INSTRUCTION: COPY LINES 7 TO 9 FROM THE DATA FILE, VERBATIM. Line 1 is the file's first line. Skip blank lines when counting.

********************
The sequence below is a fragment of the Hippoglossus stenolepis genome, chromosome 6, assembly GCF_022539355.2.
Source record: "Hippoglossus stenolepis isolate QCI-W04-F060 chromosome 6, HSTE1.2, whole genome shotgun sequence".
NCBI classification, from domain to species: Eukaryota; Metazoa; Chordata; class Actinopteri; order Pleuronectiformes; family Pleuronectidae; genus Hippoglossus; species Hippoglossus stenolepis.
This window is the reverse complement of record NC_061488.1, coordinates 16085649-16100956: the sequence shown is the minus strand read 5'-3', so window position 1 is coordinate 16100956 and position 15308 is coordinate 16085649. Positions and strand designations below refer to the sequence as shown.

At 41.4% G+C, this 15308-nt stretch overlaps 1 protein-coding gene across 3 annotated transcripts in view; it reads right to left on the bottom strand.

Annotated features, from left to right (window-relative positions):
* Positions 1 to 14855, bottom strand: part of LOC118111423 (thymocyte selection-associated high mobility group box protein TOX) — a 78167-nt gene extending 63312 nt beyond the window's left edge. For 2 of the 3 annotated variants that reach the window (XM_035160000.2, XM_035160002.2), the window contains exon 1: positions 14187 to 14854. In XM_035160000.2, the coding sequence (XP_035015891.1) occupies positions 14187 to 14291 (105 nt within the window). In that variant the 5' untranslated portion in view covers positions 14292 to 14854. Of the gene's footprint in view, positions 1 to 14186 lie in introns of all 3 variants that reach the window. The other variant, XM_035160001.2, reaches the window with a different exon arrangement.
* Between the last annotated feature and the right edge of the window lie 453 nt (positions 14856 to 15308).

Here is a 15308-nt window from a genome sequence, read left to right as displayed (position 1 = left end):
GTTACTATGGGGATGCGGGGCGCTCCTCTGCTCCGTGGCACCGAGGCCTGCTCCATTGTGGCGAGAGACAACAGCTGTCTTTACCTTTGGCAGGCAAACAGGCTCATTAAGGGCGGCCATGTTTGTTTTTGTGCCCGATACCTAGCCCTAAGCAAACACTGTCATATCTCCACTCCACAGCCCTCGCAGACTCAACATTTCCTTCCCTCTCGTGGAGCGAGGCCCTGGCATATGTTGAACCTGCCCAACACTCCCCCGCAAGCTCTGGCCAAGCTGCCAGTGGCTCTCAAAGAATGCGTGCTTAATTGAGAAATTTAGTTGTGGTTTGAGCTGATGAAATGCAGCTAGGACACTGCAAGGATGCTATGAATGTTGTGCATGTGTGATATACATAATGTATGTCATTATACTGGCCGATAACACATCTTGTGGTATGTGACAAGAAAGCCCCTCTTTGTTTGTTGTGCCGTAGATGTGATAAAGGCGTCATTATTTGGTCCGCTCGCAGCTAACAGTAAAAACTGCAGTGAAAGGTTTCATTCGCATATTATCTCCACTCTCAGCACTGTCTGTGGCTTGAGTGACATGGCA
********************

* Positions 1 to 14855, bottom strand: part of LOC118111423 (thymocyte selection-associated high mobility group box protein TOX) — a 78167-nt gene extending 63312 nt beyond the window's left edge. For 2 of the 3 annotated variants that reach the window (XM_035160000.2, XM_035160002.2), the window contains exon 1: positions 14187 to 14854. In XM_035160000.2, the coding sequence (XP_035015891.1) occupies positions 14187 to 14291 (105 nt within the window). In that variant the 5' untranslated portion in view covers positions 14292 to 14854. Of the gene's footprint in view, positions 1 to 14186 lie in introns of all 3 variants that reach the window. The other variant, XM_035160001.2, reaches the window with a different exon arrangement.
* Between the last annotated feature and the right edge of the window lie 453 nt (positions 14856 to 15308).

Here is a 15308-nt window from a genome sequence, read left to right as displayed (position 1 = left end):